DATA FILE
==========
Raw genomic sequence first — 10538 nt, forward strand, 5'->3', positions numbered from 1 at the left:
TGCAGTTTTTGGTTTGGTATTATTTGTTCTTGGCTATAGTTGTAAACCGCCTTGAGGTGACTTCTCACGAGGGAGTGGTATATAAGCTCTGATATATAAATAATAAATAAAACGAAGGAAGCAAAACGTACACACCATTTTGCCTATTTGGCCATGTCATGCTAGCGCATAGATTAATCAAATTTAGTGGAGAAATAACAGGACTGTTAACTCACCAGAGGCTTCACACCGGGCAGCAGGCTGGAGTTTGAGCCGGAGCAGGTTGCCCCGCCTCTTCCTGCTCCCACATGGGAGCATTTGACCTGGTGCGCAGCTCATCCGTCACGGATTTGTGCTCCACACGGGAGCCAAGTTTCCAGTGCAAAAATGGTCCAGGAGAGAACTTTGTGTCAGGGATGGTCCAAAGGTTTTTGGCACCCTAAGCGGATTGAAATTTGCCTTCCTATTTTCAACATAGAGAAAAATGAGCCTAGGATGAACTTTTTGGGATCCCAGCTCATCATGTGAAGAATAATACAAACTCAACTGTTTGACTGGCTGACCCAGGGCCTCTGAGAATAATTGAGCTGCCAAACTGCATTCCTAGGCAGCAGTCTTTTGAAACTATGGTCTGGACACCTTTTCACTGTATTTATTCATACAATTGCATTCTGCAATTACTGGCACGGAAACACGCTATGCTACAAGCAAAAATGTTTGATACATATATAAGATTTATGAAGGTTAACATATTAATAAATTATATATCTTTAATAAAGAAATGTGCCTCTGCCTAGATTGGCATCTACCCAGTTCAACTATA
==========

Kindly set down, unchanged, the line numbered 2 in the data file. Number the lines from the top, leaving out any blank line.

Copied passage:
TGCAGTTTTTGGTTTGGTATTATTTGTTCTTGGCTATAGTTGTAAACCGCCTTGAGGTGACTTCTCACGAGGGAGTGGTATATAAGCTCTGATATATAAATAATAAATAAAACGAAGGAAGCAAAACGTACACACCATTTTGCCTATTTGGCCATGTCATGCTAGCGCATAGATTAATCAAATTTAGTGGAGAAATAACAGGACTGTTAACTCACCAGAGGCTTCACACCGGGCAGCAGGCTGGAGTTTGAGCCGGAGCAGGTTGCCCCGCCTCTTCCTGCTCCCACATGGGAGCATTTGACCTGGTGCGCAGCTCATCCGTCACGGATTTGTGCTCCACACGGGAGCCAAGTTTCCAGTGCAAAAATGGTCCAGGAGAGAACTTTGTGTCAGGGATGGTCCAAAGGTTTTTGGCACCCTAAGCGGATTGAAATTTGCCTTCCTATTTTCAACATAGAGAAAAATGAGCCTAGGATGAACTTTTTGGGATCCCAGCTCATCATGTGAAGAATAATACAAACTCAACTGTTTGACTGGCTGACCCAGGGCCTCTGAGAATAATTGAGCTGCCAAACTGCATTCCTAGGCAGCAGTCTTTTGAAACTATGGTCTGGACACCTTTTCACTGTATTTATTCATACAATTGCATTCTGCAATTACTGGCACGGAAACACGCTATGCTACAAGCAAAAATGTTTGATACATATATAAGATTTATGAAGGTTAACATATTAATAAATTATATATCTTTAATAAAGAAATGTGCCTCTGCCTAGATTGGCATCTACCCAGTTCAACTATA